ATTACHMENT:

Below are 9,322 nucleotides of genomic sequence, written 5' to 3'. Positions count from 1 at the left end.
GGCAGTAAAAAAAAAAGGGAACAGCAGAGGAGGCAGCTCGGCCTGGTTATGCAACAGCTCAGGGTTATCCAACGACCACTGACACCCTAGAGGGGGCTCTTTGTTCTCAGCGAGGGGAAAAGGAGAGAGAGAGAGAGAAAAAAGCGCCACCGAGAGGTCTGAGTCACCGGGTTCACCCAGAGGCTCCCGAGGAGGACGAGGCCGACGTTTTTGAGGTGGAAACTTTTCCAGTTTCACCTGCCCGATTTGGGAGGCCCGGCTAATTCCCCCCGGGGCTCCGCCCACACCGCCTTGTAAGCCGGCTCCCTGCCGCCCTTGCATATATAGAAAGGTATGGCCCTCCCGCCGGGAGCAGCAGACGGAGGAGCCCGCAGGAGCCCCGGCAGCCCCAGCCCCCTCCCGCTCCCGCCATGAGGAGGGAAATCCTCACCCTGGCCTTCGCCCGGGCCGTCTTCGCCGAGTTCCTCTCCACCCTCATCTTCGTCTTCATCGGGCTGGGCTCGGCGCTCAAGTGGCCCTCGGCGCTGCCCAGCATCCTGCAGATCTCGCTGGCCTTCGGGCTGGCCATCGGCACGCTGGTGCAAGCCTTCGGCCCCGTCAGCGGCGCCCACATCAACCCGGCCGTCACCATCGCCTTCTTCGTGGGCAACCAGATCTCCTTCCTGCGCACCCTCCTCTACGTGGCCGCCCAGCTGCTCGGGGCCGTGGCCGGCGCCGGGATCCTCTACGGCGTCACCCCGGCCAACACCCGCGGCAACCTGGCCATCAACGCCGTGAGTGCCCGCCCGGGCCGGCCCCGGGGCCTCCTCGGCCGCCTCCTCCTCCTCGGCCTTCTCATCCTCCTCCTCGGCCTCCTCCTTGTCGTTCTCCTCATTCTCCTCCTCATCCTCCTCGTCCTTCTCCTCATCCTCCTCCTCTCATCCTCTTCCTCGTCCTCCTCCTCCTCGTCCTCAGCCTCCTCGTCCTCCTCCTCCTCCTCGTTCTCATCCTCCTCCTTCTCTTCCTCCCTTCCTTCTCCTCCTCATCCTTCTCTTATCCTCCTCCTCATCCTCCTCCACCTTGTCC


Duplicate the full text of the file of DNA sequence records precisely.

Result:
Below are 9,322 nucleotides of genomic sequence, written 5' to 3'. Positions count from 1 at the left end.
GGCAGTAAAAAAAAAAGGGAACAGCAGAGGAGGCAGCTCGGCCTGGTTATGCAACAGCTCAGGGTTATCCAACGACCACTGACACCCTAGAGGGGGCTCTTTGTTCTCAGCGAGGGGAAAAGGAGAGAGAGAGAGAGAAAAAAGCGCCACCGAGAGGTCTGAGTCACCGGGTTCACCCAGAGGCTCCCGAGGAGGACGAGGCCGACGTTTTTGAGGTGGAAACTTTTCCAGTTTCACCTGCCCGATTTGGGAGGCCCGGCTAATTCCCCCCGGGGCTCCGCCCACACCGCCTTGTAAGCCGGCTCCCTGCCGCCCTTGCATATATAGAAAGGTATGGCCCTCCCGCCGGGAGCAGCAGACGGAGGAGCCCGCAGGAGCCCCGGCAGCCCCAGCCCCCTCCCGCTCCCGCCATGAGGAGGGAAATCCTCACCCTGGCCTTCGCCCGGGCCGTCTTCGCCGAGTTCCTCTCCACCCTCATCTTCGTCTTCATCGGGCTGGGCTCGGCGCTCAAGTGGCCCTCGGCGCTGCCCAGCATCCTGCAGATCTCGCTGGCCTTCGGGCTGGCCATCGGCACGCTGGTGCAAGCCTTCGGCCCCGTCAGCGGCGCCCACATCAACCCGGCCGTCACCATCGCCTTCTTCGTGGGCAACCAGATCTCCTTCCTGCGCACCCTCCTCTACGTGGCCGCCCAGCTGCTCGGGGCCGTGGCCGGCGCCGGGATCCTCTACGGCGTCACCCCGGCCAACACCCGCGGCAACCTGGCCATCAACGCCGTGAGTGCCCGCCCGGGCCGGCCCCGGGGCCTCCTCGGCCGCCTCCTCCTCCTCGGCCTTCTCATCCTCCTCCTCGGCCTCCTCCTTGTCGTTCTCCTCATTCTCCTCCTCATCCTCCTCGTCCTTCTCCTCATCCTCCTCCTCTCATCCTCTTCCTCGTCCTCCTCCTCCTCGTCCTCAGCCTCCTCGTCCTCCTCCTCCTCCTCGTTCTCATCCTCCTCCTTCTCTTCCTCCCTTCCTTCTCCTCCTCATCCTTCTCTTATCCTCCTCCTCATCCTCCTCCACCTTGTCC